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Unit 9

9.4 Thermodynamic and Kinetic Control

4 min readjuly 9, 2021

sander-o

Sander Owens

fiveable-dylan

Dylan Black


AP Chemistry 🧪

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9.4: Thermodynamic and Kinetic Control

In this section, we’ll take a look at the relationship between thermodynamic favorability and kinetics, specifically in the shortcomings of Gibbs Free Energy in predicting reaction behavior. We’ll see that many reactions, despite being spontaneous, do not occur at an observable rate. This is because many reactions are under what we call kinetic control. In this guide, we’ll explore what kinetic control means and why it occurs.

Brief Review of Kinetics

Before getting into the thermodynamics of kinetic control, let’s take a quick look back to unit 5 and some topics from kinetics that we’ll need to understand kinetic control. If you’re confident in your kinetics chops, feel free to skip this section. Recall that kinetics is the study of the rate of a reaction - essentially how fast a reaction occurs. We measure the rate of a reaction by measuring the change in the concentration of reactants over time. Your teacher may have written this as R = Δ[A]/Δt or if you know calculus, you may have seen it as R = -d[A]/dt. The higher this number, the quicker we are losing reactants and forming products. Rates can also be described using rate laws in which initial reactant concentration is directly tied to the rate of a reaction as follows: R = k[A]^n[B]^m… where [A]^n, [B]^m, etc are various reactants raised to their reaction order - that is how much of an impact their concentration has on the rate. Take a look at the following rate law as an example:
rate = k[A]
These laws help us describe how quickly a reaction will occur, with a higher rate of course implying a faster reaction overall.
Most important to our study of kinetic control is activation energy. Recall that due to the kinetic molecular theory, chemical reactions occur due to molecules hitting each other at the right angle and speed/energy. This is the activation energy and is the energy required for a chemical reaction to actually occur. The higher the activation energy, the harder it is for the reaction to occur at an observable rate. The following diagram visually shows the concept of activation energy: 
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Image From Mike Sugiyama Jones

A Shortcoming of Gibbs Free Energy

A common misconception when looking at thermodynamic favorability is that a thermodynamically favorable reaction occurs quickly. Many reactions that are spontaneous in fact can occur incredibly slowly. A good example of this concept that can be applied to the real world is the conversion from diamonds into graphite (represented as Cdiamond(s) → Cgraphite(s)). For this reaction, ΔG° = -3 kJ. This tells us that the reaction occurs spontaneously and thus doesn’t require the input of any external energy to occur. However, take a look at the nearest diamond (because people have those around the house…right?). Is it suddenly morphing into graphite? No! (I hope not. Fiveable is not responsible for diamond graphitification…). This is because the conversion of diamond into graphite is incredibly slow. Like, thousands of years slow. We say that this reaction is in kinetic control because it is driven by the slowness of the reaction. These types of reactions are often slow because they have a high activation energy.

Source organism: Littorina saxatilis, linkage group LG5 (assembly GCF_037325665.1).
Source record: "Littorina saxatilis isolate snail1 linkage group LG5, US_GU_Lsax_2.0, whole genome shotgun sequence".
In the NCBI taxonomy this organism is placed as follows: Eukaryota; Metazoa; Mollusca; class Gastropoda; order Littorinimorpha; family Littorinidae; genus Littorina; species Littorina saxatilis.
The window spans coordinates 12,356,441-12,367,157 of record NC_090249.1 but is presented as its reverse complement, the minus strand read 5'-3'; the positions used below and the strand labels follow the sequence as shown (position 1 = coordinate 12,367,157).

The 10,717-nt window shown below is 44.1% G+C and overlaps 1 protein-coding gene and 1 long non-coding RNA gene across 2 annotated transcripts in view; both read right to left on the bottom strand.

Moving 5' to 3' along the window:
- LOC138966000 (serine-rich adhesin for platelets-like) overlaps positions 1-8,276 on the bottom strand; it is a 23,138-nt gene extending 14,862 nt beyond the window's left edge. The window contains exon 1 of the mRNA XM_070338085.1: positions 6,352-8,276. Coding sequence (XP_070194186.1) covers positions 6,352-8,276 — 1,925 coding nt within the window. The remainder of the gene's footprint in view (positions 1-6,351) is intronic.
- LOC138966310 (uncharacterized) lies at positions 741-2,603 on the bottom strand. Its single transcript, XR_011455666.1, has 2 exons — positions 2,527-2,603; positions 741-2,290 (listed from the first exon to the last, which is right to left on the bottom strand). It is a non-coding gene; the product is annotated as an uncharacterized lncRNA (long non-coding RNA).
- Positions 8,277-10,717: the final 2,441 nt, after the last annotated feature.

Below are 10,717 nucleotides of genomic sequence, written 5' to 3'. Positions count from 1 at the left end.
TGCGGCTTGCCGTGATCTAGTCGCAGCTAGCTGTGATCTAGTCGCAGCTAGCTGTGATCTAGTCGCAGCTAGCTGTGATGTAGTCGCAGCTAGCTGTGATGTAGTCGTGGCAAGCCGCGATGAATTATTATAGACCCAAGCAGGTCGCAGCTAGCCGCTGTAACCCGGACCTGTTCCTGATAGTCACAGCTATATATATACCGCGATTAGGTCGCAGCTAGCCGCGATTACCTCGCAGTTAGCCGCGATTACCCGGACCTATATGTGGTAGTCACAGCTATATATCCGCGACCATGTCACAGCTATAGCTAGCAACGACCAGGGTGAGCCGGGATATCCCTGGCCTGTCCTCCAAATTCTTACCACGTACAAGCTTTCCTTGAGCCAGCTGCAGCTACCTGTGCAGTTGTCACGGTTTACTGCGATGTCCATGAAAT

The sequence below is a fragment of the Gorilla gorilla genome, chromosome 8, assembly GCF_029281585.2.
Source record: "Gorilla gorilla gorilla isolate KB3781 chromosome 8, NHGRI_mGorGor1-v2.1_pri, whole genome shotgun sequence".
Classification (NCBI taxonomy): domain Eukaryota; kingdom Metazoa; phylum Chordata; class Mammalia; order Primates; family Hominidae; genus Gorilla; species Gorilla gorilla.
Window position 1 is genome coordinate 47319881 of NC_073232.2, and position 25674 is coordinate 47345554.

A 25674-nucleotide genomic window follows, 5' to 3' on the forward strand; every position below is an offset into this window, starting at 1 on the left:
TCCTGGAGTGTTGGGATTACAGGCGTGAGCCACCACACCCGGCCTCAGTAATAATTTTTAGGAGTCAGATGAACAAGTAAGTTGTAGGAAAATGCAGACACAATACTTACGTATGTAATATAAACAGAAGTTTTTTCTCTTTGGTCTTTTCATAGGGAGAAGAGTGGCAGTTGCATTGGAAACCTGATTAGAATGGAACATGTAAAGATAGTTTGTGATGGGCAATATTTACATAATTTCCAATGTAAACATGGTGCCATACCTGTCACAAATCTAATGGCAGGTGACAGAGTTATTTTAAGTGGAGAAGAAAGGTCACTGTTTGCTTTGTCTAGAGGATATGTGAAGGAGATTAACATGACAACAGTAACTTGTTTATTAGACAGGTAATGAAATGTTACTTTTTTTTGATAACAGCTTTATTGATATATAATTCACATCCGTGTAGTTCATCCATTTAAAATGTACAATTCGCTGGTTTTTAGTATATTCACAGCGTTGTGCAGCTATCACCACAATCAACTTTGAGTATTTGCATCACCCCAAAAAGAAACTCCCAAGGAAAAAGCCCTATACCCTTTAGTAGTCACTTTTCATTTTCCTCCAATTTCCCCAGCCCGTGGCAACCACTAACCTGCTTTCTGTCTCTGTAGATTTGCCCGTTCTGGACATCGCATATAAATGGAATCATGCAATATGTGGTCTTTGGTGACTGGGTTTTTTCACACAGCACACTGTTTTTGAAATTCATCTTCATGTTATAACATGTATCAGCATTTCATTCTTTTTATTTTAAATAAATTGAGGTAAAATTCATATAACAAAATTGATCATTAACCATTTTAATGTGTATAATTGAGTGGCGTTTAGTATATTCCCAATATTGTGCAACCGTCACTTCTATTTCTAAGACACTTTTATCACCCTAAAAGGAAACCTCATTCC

A spontaneous process may take either the thermodynamically controlled or the kinetic controlled pathway. In a kinetic controlled path is like the one above and is driven by a high activation energy. A thermodynamically controlled reaction is driven by the difference in free energy between the products and reactants, the type of reaction we saw in the last section. 

Reasons For Kinetic Control

As we mentioned before, the primary reason for a reaction to be under kinetic control is because of a high activation energy. Because of this, even if the reaction is thermodynamically favorable, it may not continue at a measurable rate. There is a way around this, however, and that is through the use of a catalyst! Catalysts change the mechanism behind a reaction in order to decrease the activation energy and make reactions quicker. By reducing the activation energy, the reaction can proceed at a measurable rate.
For example, the decomposition of hydrogen peroxide usually occurs at an unmeasurable rate. However, when iodide ions are used as a catalyst, it creates the famous elephant’s toothpaste reaction which you may be familiar with. 
https://firebasestorage.googleapis.com/v0/b/fiveable-92889.appspot.com/o/images%2F-y1B9HuGq2u6T.webp?alt=media&token=63cc90e3-6da2-46d3-9abd-b9c27ed00356

Image From GIPHY

This example shows us how catalysts can transform a reaction from one at an immeasurable rate to one at a measurable rate. This can be applied to kinetic control by noticing that these catalysts can help get a reaction out of kinetic control by lowering the activation energy. For example, if there was a catalyst for the reaction Cdiamond(s) → Cgraphite(s), the reaction would be able to proceed at a measurable rate. However, without one, it cannot because the rate of the reaction is incredibly slow. 
https://firebasestorage.googleapis.com/v0/b/fiveable-92889.appspot.com/o/images%2F-3vh1jv8qUbcq.png?alt=media&token=0d88a282-c216-4981-a846-447b1e1a78c2

Image From Kerem’s Chemistry

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